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A Skinnier Margarita…for you and your wallet

Just in time for the weekend!!!  My friend Robin and I decided that we wanted a margarita the other night, sans the calories.  Thus, we created our version of a really skinny margarita.  Tweak it how you will, but at 115 kcals, this is a GREAT drink! 


  • 1 large lime
  • 1 fl oz (or 1 shotglass) tequila
  • shaved ice
  • 1-2 packets of Splenda or Stevia


  1. Fill a 4 oz glass halfway full of shaved ice.
  2. Squeeze the juice of 1 large lime into the glass.  Make sure it’s a juicy lime!
  3. Add 1 shot (or 2 fl oz) of tequila to the glass.
  4. Add 1 packet of Splenda or Stevia (2 if you really would like it sweet).

Nutrition Info (4 oz)- Makes 1 margarita

Calories 115, Fat 0g, Sat fat 0g, Chol 0mg, Sodium 1.1mg, Carb 2.5g, Sugar 0.5g,    Fiber 0g, Protein 0.1g


Chocolate Pomegranate Drop Cookies


This is a recipe that I started playing with last year.  I wanted a high fiber sweet snack to satisfy sweet tooth cravings.  Just to warn you…this cookie packs a fiber punch.  hahaha!  Enjoy.


  • 1/3 cup bread flour
  • 1/3 cup whole wheat flour
  • ½ cup semi sweet chocolate chips
  • 1 ½ cup rolled oats
  • 1/3 cup Uncle Sams cereal
  • 1 tsp baking soda
  • ½ tsp salt
  • 3 T unsalted butter
  • ½ cup unsweetened applesauce
  • ½ T cinnamon
  • ¾ cup packed light brown sugar
  • 1 cup dried pomegranates
  • 1 tsp vanilla
  • 1 large egg, lightly beaten


  1. Preheat oven to 350F.  Combine flours and next 3 ingredients.  Stir with a whisk.
  2. Melt butter in small saucepan over low heat. Remove from heat. 
  3. Add applesauce and brown sugar, stirring until smooth. 
  4. Add sugar mixture to flour mixture.  Beat with a mixer at medium speed until well blended.
  5. Add pomegranate, vanilla and egg.  Beat until combined.  Fold in chocolate. 
  6. Drop dough 2 inches apart on baking sheets coated with cooking spray.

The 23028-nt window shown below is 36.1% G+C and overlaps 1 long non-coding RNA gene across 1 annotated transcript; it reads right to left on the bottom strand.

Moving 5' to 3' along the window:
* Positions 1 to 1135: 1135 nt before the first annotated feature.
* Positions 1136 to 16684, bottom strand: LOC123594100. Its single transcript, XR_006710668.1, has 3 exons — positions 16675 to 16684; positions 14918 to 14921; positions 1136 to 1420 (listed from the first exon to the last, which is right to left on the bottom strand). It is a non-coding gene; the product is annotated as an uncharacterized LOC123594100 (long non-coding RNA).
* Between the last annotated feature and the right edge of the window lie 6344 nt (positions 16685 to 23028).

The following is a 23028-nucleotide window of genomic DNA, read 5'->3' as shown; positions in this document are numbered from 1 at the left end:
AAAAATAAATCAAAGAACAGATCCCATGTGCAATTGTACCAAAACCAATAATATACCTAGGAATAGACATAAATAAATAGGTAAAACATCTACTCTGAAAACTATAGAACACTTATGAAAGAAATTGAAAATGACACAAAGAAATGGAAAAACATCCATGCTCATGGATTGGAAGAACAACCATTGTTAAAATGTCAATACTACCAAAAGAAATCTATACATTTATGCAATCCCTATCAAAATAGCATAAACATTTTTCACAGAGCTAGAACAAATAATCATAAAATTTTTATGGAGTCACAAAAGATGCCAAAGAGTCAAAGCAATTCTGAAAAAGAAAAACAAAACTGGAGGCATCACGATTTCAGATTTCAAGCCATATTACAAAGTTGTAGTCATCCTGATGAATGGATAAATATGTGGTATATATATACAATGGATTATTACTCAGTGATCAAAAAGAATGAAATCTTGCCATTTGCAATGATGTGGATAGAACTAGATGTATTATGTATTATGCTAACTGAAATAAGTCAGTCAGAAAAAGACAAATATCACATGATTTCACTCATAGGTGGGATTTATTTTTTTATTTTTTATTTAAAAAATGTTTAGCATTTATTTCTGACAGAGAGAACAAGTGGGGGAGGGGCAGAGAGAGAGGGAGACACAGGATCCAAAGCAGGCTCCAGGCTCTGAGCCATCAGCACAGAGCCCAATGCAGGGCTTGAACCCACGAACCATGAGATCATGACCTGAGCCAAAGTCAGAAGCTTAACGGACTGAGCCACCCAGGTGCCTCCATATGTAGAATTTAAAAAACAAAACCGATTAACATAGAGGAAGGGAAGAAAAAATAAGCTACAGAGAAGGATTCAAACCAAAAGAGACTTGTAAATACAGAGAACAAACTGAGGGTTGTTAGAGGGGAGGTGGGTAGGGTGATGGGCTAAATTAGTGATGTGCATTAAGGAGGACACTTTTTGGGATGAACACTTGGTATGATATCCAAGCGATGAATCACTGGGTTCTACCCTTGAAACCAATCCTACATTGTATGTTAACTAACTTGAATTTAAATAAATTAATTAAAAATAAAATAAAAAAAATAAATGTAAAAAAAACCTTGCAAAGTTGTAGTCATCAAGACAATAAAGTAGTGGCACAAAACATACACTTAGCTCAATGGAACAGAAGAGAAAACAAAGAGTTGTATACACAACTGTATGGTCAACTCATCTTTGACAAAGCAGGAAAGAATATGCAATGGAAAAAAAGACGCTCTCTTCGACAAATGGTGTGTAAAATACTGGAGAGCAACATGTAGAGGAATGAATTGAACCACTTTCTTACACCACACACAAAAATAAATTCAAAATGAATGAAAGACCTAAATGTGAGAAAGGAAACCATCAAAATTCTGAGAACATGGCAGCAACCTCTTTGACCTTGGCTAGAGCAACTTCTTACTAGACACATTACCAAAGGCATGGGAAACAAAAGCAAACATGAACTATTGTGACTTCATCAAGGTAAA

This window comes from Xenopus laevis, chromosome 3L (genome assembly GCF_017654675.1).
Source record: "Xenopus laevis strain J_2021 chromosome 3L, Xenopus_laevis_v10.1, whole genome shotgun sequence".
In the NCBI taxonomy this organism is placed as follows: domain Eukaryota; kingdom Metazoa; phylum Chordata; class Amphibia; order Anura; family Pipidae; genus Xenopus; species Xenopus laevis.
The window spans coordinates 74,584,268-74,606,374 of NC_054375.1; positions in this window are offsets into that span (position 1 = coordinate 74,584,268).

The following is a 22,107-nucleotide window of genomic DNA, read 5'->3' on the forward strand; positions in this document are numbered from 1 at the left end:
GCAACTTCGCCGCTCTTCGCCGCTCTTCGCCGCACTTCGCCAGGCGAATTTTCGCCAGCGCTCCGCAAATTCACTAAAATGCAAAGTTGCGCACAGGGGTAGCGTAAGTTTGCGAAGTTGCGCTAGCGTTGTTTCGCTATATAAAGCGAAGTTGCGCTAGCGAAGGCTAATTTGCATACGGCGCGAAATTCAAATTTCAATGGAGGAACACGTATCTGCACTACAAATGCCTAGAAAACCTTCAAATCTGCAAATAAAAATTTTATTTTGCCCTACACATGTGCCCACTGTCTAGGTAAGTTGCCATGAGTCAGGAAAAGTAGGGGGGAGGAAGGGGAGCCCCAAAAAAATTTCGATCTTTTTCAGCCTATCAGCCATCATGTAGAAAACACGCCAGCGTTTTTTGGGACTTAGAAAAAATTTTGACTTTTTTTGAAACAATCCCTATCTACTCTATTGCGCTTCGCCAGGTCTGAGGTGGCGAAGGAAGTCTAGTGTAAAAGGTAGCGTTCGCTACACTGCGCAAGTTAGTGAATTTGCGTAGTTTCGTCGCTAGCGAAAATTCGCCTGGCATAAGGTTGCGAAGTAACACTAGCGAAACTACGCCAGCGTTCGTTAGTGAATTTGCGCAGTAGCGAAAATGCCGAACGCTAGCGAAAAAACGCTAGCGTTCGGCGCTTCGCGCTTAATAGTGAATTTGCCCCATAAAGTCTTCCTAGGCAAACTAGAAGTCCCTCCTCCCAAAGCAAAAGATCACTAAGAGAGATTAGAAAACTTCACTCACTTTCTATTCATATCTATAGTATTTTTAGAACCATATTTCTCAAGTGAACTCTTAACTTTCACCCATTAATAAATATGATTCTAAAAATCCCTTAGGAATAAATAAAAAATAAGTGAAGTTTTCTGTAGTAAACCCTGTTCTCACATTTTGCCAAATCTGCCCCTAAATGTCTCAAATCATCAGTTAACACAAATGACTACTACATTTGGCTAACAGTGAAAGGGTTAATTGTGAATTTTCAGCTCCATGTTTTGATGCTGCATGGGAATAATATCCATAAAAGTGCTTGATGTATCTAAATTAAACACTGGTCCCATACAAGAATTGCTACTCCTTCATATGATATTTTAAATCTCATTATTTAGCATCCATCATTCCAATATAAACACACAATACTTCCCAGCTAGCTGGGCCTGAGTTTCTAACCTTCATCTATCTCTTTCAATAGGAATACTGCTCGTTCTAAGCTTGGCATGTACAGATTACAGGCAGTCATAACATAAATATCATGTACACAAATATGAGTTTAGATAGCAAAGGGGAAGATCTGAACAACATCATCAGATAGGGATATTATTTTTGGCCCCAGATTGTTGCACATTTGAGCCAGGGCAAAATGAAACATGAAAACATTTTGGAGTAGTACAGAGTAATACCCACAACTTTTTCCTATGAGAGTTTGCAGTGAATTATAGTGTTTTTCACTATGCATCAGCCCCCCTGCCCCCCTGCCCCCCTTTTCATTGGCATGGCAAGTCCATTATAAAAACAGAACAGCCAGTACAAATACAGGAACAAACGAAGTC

7. Bake at 350F for 10-12 min. Cool completely on wire racks. 

Nutrient Break (per cookie) – Recipe makes 48 small cookies

Calories 67, Fat 2g, Sat fat 0.5g, Chol 9mg, Sodium 5mg, Carb 7g, Fiber 1g, Protein 1g

Beer on the Run…Still in the Clear?

On Blast:  Beer as an Ergogenic Aid

Pic Source

I’ve posted recipes, gadgets, and food deals…it’s time for an article.  My latest reads are on ergogenic aids.  No, I’m not talking about those expensive, modern-looking chairs that make your back feel better– those are ergonomics.  I’m talking about supplements and enhancers that people take to improve their physical performance.  :o)

According to a great article in American Family Medicine, 76 to 100 percent of athletes in some sports are reported to use them. Typically, these include vitamins, steroids, amphetamines, creatine, caffeine, and various others.  The one that struck my eye was…alcohol.  I have been noticing an upward trend of runners being offered beer as ergogenic aid during various races.  These were time-chipped races, so I have to ask why?  And this is what I’ve found.

Side Effects

  1. Alcohol is not the greatest for energy balance.  One beer will afford you about kcal 150, CHO 13g, and 13g alcohol, which is metabolically costly. It requires more oxygen to metabolize each gram of alcohol than any of the other substrates involved.  This can affect the rest of the body’s energy metabolism.